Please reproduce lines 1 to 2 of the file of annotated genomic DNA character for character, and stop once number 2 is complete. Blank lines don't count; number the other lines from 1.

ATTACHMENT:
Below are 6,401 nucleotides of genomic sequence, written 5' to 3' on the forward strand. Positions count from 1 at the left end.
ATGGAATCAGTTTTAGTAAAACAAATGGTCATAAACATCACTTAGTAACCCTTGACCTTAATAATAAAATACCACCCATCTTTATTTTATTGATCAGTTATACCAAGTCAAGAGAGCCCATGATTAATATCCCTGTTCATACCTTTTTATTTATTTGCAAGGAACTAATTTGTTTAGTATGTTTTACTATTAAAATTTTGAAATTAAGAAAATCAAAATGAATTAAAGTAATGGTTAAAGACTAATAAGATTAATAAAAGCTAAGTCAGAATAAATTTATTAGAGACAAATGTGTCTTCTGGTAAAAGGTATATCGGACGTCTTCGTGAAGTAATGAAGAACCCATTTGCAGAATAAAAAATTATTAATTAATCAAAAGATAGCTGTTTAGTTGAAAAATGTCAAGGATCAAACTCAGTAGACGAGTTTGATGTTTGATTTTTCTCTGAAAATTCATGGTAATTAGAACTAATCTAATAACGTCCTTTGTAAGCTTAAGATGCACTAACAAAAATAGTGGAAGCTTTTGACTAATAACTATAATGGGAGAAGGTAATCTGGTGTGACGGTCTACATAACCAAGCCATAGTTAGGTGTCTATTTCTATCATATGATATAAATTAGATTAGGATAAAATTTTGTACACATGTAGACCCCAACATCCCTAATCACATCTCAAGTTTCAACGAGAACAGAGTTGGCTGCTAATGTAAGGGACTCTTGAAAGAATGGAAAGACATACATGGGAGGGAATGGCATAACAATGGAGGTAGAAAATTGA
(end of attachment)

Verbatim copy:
Below are 6,401 nucleotides of genomic sequence, written 5' to 3' on the forward strand. Positions count from 1 at the left end.
ATGGAATCAGTTTTAGTAAAACAAATGGTCATAAACATCACTTAGTAACCCTTGACCTTAATAATAAAATACCACCCATCTTTATTTTATTGATCAGTTATACCAAGTCAAGAGAGCCCATGATTAATATCCCTGTTCATACCTTTTTATTTATTTGCAAGGAACTAATTTGTTTAGTATGTTTTACTATTAAAATTTTGAAATTAAGAAAATCAAAATGAATTAAAGTAATGGTTAAAGACTAATAAGATTAATAAAAGCTAAGTCAGAATAAATTTATTAGAGACAAATGTGTCTTCTGGTAAAAGGTATATCGGACGTCTTCGTGAAGTAATGAAGAACCCATTTGCAGAATAAAAAATTATTAATTAATCAAAAGATAGCTGTTTAGTTGAAAAATGTCAAGGATCAAACTCAGTAGACGAGTTTGATGTTTGATTTTTCTCTGAAAATTCATGGTAATTAGAACTAATCTAATAACGTCCTTTGTAAGCTTAAGATGCACTAACAAAAATAGTGGAAGCTTTTGACTAATAACTATAATGGGAGAAGGTAATCTGGTGTGACGGTCTACATAACCAAGCCATAGTTAGGTGTCTATTTCTATCATATGATATAAATTAGATTAGGATAAAATTTTGTACACATGTAGACCCCAACATCCCTAATCACATCTCAAGTTTCAACGAGAACAGAGTTGGCTGCTAATGTAAGGGACTCTTGAAAGAATGGAAAGACATACATGGGAGGGAATGGCATAACAATGGAGGTAGAAAATTGA